Brill’s New Pauly

Get access Subject: Classical Studies
Edited by: Hubert Cancik and Helmuth Schneider (Antiquity) and Manfred Landfester (Classical Tradition).
English translation edited by Christine F. Salazar (Antiquity) and Francis G. Gentry (Classical Tradition)

Brill´s New Pauly is the English edition of the authoritative Der Neue Pauly, published by Verlag J.B. Metzler since 1996. The encyclopaedic coverage and high academic standard of the work, the interdisciplinary and contemporary approach and clear and accessible presentation have made the New Pauly the unrivalled modern reference work for the ancient world. The section on Antiquity of Brill´s New Pauly are devoted to Greco-Roman antiquity and cover more than two thousand years of history, ranging from the second millennium BC to early medieval Europe. Special emphasis is given to the interaction between Greco-Roman culture on the one hand, and Semitic, Celtic, Germanic, and Slavonic culture, and ancient Judaism, Christianity, and Islam on the other hand. The section on the Classical Tradition is uniquely concerned with the long and influential aftermath of antiquity and the process of continuous reinterpretation and revaluation of the ancient heritage, including the history of classical scholarship. Brill´s New Pauly presents the current state of traditional and new areas of research and brings together specialist knowledge from leading scholars from all over the world. Many entries are elucidated with maps and illustrations and the English edition will include updated bibliographic references.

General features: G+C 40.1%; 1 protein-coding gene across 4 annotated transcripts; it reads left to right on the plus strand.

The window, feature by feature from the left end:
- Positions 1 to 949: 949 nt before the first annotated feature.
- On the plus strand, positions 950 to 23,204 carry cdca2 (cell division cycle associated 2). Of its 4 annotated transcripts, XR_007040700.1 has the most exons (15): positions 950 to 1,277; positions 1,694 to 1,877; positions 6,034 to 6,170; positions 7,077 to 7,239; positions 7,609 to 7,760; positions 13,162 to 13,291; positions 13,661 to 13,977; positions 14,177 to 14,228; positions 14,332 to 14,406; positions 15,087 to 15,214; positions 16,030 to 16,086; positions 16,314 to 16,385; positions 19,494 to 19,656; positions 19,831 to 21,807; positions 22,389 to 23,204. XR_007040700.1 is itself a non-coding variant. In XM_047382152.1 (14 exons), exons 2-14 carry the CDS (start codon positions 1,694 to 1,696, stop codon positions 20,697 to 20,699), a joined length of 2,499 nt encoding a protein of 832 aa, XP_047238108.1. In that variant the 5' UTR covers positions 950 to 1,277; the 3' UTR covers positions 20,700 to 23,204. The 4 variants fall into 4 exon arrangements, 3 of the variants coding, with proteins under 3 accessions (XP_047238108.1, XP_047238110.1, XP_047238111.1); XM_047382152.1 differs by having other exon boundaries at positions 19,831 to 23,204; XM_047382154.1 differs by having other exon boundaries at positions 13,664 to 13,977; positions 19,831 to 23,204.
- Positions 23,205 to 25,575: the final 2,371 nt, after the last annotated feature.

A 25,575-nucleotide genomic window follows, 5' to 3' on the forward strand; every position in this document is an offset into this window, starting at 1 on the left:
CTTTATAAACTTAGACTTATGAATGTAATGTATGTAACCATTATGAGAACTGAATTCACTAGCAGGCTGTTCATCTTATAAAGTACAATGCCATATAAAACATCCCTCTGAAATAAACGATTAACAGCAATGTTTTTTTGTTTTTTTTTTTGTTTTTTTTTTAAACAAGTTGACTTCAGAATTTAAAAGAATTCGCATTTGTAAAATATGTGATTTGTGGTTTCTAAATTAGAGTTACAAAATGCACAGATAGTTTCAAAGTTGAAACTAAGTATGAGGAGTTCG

Subscriptions: see brill.com

Maevius

(112 words)

Author(s): Fündling, Jörg (Bonn)
Rare Italian proper name, variant of Mevius . [German version] [1] Accomplice of Verres in Sicily Accomplice of Verres in Sicily (Cic. Verr. 2,3,175), perhaps the scribe who received gifts from Verres (2,3,176; 181; 185; 187). Fündling, Jörg (Bonn) [German version] [2] Centurio of Octavian Centurio of Octavian, caught in 30 BC at Alexandria by Mark Antony, urged in vain to change sides and released out of respect (Val. Max. 3,8,8). Fündling, Jörg (Bonn) [German version] [3] M., M. Fell in battle as military tribune in 203 BC Fell in battle in upper Italy in 203 BC as military tribu…

Maezaei

(189 words)

Author(s): Burian, Jan (Prague)
[German version] (Μαιζαῖοι; Maizaîoi, Ptol. 2,16,5; Μαζαῖοι; Mazaîoi, Str. 7,5,3; Cass. Dio 55,32,4; Mazaei, Plin. HN 3,142; Maezei in inscriptions). Tribe to the north of Dalmatia near the Dalmatian-Pannonian border. According to Plin., Ptol. and Cass. Dio, it belonged to the Dalmatini, according to Str. to the Pannonii. The Pannonian origin of the M. is more probable although they were attached to the conventus Salonitanus (‘legal district of Salona’). Their extensive area was subjugated by the Romans in 12 BC. They formed a peregrine tribal district that was administered by a praef…